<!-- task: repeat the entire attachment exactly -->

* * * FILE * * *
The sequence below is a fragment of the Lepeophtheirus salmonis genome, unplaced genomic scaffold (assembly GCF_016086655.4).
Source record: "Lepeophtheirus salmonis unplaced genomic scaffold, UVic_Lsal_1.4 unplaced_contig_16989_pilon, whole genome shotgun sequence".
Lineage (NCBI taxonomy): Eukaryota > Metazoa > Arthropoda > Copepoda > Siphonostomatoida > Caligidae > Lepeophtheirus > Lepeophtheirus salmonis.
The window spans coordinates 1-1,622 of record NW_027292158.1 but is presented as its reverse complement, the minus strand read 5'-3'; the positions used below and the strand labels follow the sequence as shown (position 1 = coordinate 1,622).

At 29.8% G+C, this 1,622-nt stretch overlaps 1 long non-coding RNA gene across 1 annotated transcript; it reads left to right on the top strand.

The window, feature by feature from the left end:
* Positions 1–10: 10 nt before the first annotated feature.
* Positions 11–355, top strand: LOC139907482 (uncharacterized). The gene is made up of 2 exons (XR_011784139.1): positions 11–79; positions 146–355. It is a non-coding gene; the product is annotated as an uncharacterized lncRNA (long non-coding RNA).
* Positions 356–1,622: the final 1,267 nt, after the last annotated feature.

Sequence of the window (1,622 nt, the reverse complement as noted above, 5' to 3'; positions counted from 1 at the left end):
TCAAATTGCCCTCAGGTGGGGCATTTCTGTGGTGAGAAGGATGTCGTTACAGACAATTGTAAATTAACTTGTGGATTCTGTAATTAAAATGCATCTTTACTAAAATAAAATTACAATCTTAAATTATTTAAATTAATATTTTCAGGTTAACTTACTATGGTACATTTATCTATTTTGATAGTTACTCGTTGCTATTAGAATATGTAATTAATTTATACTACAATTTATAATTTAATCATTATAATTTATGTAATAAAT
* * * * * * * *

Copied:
The sequence below is a fragment of the Lepeophtheirus salmonis genome, unplaced genomic scaffold (assembly GCF_016086655.4).
Source record: "Lepeophtheirus salmonis unplaced genomic scaffold, UVic_Lsal_1.4 unplaced_contig_16989_pilon, whole genome shotgun sequence".
Lineage (NCBI taxonomy): Eukaryota > Metazoa > Arthropoda > Copepoda > Siphonostomatoida > Caligidae > Lepeophtheirus > Lepeophtheirus salmonis.
The window spans coordinates 1-1,622 of record NW_027292158.1 but is presented as its reverse complement, the minus strand read 5'-3'; the positions used below and the strand labels follow the sequence as shown (position 1 = coordinate 1,622).

At 29.8% G+C, this 1,622-nt stretch overlaps 1 long non-coding RNA gene across 1 annotated transcript; it reads left to right on the top strand.

The window, feature by feature from the left end:
* Positions 1–10: 10 nt before the first annotated feature.
* Positions 11–355, top strand: LOC139907482 (uncharacterized). The gene is made up of 2 exons (XR_011784139.1): positions 11–79; positions 146–355. It is a non-coding gene; the product is annotated as an uncharacterized lncRNA (long non-coding RNA).
* Positions 356–1,622: the final 1,267 nt, after the last annotated feature.

Sequence of the window (1,622 nt, the reverse complement as noted above, 5' to 3'; positions counted from 1 at the left end):
TCAAATTGCCCTCAGGTGGGGCATTTCTGTGGTGAGAAGGATGTCGTTACAGACAATTGTAAATTAACTTGTGGATTCTGTAATTAAAATGCATCTTTACTAAAATAAAATTACAATCTTAAATTATTTAAATTAATATTTTCAGGTTAACTTACTATGGTACATTTATCTATTTTGATAGTTACTCGTTGCTATTAGAATATGTAATTAATTTATACTACAATTTATAATTTAATCATTATAATTTATGTAATAAAT